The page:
Get started hiking the right way – Avoid these beginner mistakes

common hiking mistakes for beginners

People of all ages and fitness levels enjoy hiking, but it can be a challenging activity to get started with. If you’re just starting out, it’s easy to make mistakes that can ruin your hike and make the experience less enjoyable. In this post, we’ll share some tips for beginner hikers so you can avoid these mistakes and start hiking the right way.

Not preparing properly before your hike

One of the most common mistakes hikers make is lack of preparation. Many people think that as long as they have a good pair of hiking boots, they’re all set. However, there’s much more to hiking than just having the right gear. Before you head out on your next hike, take the time to properly prepare for your trip.

Not Checking the Weather Forecast

Before heading out on your next hike, it’s important to take the weather into account. Every year, people get stranded on hikes because they didn’t check the forecast and weren’t prepared for the conditions. So before you lace up your boots, be sure to check the temperature, rainfall, and wind speed for your planned hike. That way, you can dress appropriately and pack any safety gear you might need. And if the forecast changes unexpectedly, don’t be afraid to change your plans. After all, it’s better to be safe than sorry.

Packing heavy food and cooking utensils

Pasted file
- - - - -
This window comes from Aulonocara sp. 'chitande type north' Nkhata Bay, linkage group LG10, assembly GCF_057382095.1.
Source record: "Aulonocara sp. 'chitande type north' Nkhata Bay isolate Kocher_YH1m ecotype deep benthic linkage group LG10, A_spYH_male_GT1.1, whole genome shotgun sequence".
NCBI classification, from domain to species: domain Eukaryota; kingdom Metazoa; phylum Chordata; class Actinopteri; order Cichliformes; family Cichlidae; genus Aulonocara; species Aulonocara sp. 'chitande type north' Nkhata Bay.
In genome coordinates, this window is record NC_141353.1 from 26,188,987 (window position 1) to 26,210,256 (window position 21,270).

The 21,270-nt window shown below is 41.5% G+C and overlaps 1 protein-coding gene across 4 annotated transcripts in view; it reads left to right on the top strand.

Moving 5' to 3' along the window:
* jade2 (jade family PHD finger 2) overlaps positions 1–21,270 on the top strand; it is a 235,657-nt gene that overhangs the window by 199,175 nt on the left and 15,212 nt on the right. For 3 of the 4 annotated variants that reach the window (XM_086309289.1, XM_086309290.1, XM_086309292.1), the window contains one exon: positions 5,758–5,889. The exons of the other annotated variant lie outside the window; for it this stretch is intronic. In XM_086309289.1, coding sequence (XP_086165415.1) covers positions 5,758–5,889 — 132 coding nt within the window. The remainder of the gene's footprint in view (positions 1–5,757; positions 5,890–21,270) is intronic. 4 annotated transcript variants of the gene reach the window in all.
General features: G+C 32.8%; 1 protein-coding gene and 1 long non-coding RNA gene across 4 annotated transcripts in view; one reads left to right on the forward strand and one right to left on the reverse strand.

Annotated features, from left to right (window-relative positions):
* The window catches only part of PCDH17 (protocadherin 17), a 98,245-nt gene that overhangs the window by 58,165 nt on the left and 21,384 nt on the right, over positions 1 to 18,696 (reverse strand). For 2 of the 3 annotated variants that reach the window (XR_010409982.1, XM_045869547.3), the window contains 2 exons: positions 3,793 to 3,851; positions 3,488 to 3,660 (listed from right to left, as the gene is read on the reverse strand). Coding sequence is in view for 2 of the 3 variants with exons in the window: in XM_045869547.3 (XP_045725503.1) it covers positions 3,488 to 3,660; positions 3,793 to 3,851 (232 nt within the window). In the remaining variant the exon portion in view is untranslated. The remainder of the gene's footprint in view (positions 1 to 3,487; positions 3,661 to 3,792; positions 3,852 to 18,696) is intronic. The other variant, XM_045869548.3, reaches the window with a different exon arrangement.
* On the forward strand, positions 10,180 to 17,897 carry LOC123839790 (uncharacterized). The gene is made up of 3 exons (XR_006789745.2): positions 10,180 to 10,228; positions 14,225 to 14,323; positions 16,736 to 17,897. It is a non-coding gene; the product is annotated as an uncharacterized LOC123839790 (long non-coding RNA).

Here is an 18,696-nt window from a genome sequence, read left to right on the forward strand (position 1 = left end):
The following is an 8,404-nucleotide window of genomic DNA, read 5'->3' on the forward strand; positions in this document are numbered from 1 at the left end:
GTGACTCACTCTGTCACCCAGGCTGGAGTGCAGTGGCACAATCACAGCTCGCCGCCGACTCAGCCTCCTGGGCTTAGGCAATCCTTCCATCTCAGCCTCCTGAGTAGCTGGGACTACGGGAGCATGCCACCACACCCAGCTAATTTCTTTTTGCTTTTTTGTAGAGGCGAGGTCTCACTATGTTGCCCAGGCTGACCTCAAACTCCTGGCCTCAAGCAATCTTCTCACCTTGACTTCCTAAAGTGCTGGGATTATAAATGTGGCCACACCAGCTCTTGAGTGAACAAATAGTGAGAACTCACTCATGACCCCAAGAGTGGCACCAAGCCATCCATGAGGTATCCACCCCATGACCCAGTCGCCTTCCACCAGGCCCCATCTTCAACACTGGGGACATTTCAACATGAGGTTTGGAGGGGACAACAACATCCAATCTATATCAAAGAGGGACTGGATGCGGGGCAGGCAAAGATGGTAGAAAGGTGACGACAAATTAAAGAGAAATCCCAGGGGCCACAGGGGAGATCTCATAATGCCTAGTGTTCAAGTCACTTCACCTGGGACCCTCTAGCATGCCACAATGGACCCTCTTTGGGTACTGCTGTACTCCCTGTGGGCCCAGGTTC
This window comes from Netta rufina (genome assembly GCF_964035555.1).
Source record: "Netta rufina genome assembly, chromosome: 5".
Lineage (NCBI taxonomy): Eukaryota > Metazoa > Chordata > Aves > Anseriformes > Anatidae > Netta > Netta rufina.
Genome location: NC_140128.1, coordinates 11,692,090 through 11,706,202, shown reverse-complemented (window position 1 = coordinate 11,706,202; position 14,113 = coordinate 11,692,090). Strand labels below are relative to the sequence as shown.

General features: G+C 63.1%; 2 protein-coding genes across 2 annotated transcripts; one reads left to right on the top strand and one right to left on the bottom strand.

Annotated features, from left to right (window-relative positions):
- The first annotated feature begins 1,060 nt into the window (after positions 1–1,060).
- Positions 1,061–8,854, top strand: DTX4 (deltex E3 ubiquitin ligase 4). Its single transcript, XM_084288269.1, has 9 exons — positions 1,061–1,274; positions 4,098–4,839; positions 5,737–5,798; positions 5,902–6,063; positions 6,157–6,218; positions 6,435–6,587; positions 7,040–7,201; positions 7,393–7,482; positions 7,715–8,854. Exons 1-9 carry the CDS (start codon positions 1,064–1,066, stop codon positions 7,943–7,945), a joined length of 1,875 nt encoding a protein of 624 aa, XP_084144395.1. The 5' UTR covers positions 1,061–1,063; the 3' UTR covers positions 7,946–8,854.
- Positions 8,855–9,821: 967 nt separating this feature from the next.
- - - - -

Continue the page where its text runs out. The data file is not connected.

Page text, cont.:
Tin cans are especially heavy and difficult to carry, so leave them at home. Instead, focus on packing lightweight, high-energy foods that won’t weigh you down. Dried fruit, nuts, and jerky are all good options, and you can always supplement your food supply by foraging for edible plants along the way. With a little planning, you can make sure your trip is enjoyable and safe.

Planning your route

While it may be tempting to just head out into the wilderness and see where the trail takes you, this can often lead to getting lost or ending up in dangerous situation. Before setting out on a hike, make sure to map out your route and check for any potential hazards. This will help you stay safe and avoid getting lost. By taking these simple precautions, you can ensure a fun and safe hike for everyone involved.

plan your route on a map

Hiking alone without telling anyone where you’re going

If something happens and you don’t return when expected, it may be hours before anyone realizes you’re missing. To avoid this, always let someone know your expected return time and route before heading out on a solo hike. That way, if you don’t come back when expected, someone will know where to look for you.

Packing too much

A fully loaded rucksack can easily weigh 20kg or more, which is far too much for most people to comfortably carry over long distances. Not only will this slow you down and make the hike more difficult, but it can also lead to serious injuries such as back pain and muscle strain. To avoid this, carefully consider what you really need to take with you on the hike. essentials such as food, water and a first-aid kit are obviously essential, and appropriate clothing for the conditions, but try to leave any non-essentials at home. This will lighten your load and make the hike much more enjoyable.

Forgetting Something Important

Forgetting to bring essential items with them, such as a map, compass, or first-aid kit can be just as bad. This can easily lead to getting lost or injured, and it’s important to take the time to gather all of the necessary supplies before setting out.

Not Getting to Know Your Gear